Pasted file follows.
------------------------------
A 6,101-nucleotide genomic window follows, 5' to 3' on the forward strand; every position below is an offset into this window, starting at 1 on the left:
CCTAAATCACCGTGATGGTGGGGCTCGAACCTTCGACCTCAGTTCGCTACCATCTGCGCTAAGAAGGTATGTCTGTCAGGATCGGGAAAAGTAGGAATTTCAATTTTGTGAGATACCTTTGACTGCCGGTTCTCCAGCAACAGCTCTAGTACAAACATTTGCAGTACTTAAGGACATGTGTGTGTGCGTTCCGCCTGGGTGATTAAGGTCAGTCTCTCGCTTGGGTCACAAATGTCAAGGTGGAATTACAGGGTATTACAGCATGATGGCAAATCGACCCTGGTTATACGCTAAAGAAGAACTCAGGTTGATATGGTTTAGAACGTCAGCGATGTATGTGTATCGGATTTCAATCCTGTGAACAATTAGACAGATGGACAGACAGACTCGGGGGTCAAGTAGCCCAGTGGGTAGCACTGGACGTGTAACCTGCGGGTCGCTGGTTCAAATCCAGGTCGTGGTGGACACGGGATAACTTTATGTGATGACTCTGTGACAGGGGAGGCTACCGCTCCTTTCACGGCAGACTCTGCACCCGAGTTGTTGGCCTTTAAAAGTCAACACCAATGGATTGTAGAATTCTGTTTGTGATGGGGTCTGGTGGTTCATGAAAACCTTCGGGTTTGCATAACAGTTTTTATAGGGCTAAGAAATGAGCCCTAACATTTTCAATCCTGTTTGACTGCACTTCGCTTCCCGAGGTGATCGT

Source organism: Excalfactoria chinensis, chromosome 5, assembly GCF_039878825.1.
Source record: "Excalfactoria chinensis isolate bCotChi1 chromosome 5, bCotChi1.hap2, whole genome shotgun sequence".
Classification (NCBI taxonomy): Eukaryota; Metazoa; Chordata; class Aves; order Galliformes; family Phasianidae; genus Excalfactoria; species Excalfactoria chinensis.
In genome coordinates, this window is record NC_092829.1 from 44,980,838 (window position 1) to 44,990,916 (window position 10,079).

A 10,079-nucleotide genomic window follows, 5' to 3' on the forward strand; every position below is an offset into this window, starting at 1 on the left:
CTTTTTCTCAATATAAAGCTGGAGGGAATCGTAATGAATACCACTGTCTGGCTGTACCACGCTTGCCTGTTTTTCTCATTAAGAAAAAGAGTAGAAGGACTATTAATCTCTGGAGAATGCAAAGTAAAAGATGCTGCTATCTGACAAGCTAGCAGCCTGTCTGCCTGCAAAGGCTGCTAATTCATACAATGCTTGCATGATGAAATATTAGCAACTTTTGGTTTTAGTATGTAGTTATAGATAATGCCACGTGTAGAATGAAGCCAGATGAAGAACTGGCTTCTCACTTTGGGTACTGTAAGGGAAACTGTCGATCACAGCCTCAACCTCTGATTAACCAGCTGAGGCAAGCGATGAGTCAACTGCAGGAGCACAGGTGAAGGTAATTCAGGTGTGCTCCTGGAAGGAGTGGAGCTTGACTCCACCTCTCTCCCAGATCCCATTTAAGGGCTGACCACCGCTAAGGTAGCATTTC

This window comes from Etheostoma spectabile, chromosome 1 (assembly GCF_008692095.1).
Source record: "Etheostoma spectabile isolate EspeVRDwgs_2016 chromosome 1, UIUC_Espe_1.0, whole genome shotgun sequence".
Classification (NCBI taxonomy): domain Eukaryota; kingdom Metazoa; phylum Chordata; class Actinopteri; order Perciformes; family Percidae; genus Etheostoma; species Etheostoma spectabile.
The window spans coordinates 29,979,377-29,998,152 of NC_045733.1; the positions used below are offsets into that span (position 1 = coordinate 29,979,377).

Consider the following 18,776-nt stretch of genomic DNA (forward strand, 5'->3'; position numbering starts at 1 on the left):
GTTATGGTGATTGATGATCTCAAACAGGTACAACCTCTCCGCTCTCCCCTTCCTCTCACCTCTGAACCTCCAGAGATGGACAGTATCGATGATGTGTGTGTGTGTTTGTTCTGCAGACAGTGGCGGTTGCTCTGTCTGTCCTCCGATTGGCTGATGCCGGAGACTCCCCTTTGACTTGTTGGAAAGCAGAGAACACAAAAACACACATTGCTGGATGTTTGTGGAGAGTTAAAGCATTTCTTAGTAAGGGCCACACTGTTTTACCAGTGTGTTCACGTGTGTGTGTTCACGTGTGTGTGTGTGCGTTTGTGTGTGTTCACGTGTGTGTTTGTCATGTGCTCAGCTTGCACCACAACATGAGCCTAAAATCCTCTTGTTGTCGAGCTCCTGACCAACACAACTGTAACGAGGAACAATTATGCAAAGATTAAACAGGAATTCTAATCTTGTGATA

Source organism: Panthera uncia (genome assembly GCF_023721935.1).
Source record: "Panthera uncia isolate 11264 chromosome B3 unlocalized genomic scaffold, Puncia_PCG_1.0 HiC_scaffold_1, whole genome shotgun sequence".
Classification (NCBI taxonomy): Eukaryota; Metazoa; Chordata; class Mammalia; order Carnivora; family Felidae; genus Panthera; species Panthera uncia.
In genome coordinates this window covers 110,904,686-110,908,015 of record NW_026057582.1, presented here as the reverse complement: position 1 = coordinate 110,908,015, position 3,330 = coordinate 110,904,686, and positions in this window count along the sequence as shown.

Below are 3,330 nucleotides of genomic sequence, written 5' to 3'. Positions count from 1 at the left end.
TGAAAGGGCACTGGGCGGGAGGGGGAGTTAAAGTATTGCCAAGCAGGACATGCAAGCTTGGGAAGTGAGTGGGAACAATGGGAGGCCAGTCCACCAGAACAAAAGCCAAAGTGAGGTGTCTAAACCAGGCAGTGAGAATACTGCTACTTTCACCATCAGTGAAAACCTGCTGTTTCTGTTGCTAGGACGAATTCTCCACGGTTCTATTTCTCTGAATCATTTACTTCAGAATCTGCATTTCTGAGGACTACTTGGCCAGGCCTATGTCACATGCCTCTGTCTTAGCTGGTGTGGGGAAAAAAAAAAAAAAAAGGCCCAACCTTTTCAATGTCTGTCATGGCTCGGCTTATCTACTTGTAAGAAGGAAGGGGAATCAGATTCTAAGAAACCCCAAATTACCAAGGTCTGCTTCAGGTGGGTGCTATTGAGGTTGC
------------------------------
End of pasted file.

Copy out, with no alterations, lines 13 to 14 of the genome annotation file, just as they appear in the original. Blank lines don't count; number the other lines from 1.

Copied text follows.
Consider the following 18,776-nt stretch of genomic DNA (forward strand, 5'->3'; position numbering starts at 1 on the left):
GTTATGGTGATTGATGATCTCAAACAGGTACAACCTCTCCGCTCTCCCCTTCCTCTCACCTCTGAACCTCCAGAGATGGACAGTATCGATGATGTGTGTGTGTGTTTGTTCTGCAGACAGTGGCGGTTGCTCTGTCTGTCCTCCGATTGGCTGATGCCGGAGACTCCCCTTTGACTTGTTGGAAAGCAGAGAACACAAAAACACACATTGCTGGATGTTTGTGGAGAGTTAAAGCATTTCTTAGTAAGGGCCACACTGTTTTACCAGTGTGTTCACGTGTGTGTGTTCACGTGTGTGTGTGTGCGTTTGTGTGTGTTCACGTGTGTGTTTGTCATGTGCTCAGCTTGCACCACAACATGAGCCTAAAATCCTCTTGTTGTCGAGCTCCTGACCAACACAACTGTAACGAGGAACAATTATGCAAAGATTAAACAGGAATTCTAATCTTGTGATA